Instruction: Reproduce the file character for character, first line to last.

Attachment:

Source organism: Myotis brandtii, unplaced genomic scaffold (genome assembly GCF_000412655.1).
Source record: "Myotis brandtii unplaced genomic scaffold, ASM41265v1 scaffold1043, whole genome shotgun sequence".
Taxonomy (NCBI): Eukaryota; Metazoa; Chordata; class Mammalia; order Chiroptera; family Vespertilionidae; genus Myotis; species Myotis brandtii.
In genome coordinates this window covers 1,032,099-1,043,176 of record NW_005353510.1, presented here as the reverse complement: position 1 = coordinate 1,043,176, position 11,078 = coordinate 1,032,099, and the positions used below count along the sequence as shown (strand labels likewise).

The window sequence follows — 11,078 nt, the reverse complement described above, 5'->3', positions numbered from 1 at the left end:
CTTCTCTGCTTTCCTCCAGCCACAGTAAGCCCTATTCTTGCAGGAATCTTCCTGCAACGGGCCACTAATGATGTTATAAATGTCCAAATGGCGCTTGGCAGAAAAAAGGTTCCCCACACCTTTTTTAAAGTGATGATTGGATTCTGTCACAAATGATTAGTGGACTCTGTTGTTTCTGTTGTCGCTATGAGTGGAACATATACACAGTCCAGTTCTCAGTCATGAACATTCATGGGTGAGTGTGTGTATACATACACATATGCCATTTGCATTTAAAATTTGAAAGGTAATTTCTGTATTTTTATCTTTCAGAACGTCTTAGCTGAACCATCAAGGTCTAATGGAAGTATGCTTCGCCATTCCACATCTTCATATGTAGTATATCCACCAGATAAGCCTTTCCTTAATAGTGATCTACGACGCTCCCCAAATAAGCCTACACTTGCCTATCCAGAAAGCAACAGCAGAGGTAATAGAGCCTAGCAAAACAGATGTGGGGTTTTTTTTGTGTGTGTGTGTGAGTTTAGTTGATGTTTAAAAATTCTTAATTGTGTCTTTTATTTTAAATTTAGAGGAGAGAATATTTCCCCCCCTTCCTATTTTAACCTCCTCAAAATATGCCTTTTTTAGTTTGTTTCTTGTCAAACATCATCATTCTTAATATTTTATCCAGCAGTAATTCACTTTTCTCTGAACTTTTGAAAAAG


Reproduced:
Source organism: Myotis brandtii, unplaced genomic scaffold (genome assembly GCF_000412655.1).
Source record: "Myotis brandtii unplaced genomic scaffold, ASM41265v1 scaffold1043, whole genome shotgun sequence".
Taxonomy (NCBI): Eukaryota; Metazoa; Chordata; class Mammalia; order Chiroptera; family Vespertilionidae; genus Myotis; species Myotis brandtii.
In genome coordinates this window covers 1,032,099-1,043,176 of record NW_005353510.1, presented here as the reverse complement: position 1 = coordinate 1,043,176, position 11,078 = coordinate 1,032,099, and the positions used below count along the sequence as shown (strand labels likewise).

The window sequence follows — 11,078 nt, the reverse complement described above, 5'->3', positions numbered from 1 at the left end:
CTTCTCTGCTTTCCTCCAGCCACAGTAAGCCCTATTCTTGCAGGAATCTTCCTGCAACGGGCCACTAATGATGTTATAAATGTCCAAATGGCGCTTGGCAGAAAAAAGGTTCCCCACACCTTTTTTAAAGTGATGATTGGATTCTGTCACAAATGATTAGTGGACTCTGTTGTTTCTGTTGTCGCTATGAGTGGAACATATACACAGTCCAGTTCTCAGTCATGAACATTCATGGGTGAGTGTGTGTATACATACACATATGCCATTTGCATTTAAAATTTGAAAGGTAATTTCTGTATTTTTATCTTTCAGAACGTCTTAGCTGAACCATCAAGGTCTAATGGAAGTATGCTTCGCCATTCCACATCTTCATATGTAGTATATCCACCAGATAAGCCTTTCCTTAATAGTGATCTACGACGCTCCCCAAATAAGCCTACACTTGCCTATCCAGAAAGCAACAGCAGAGGTAATAGAGCCTAGCAAAACAGATGTGGGGTTTTTTTTGTGTGTGTGTGTGAGTTTAGTTGATGTTTAAAAATTCTTAATTGTGTCTTTTATTTTAAATTTAGAGGAGAGAATATTTCCCCCCCTTCCTATTTTAACCTCCTCAAAATATGCCTTTTTTAGTTTGTTTCTTGTCAAACATCATCATTCTTAATATTTTATCCAGCAGTAATTCACTTTTCTCTGAACTTTTGAAAAAG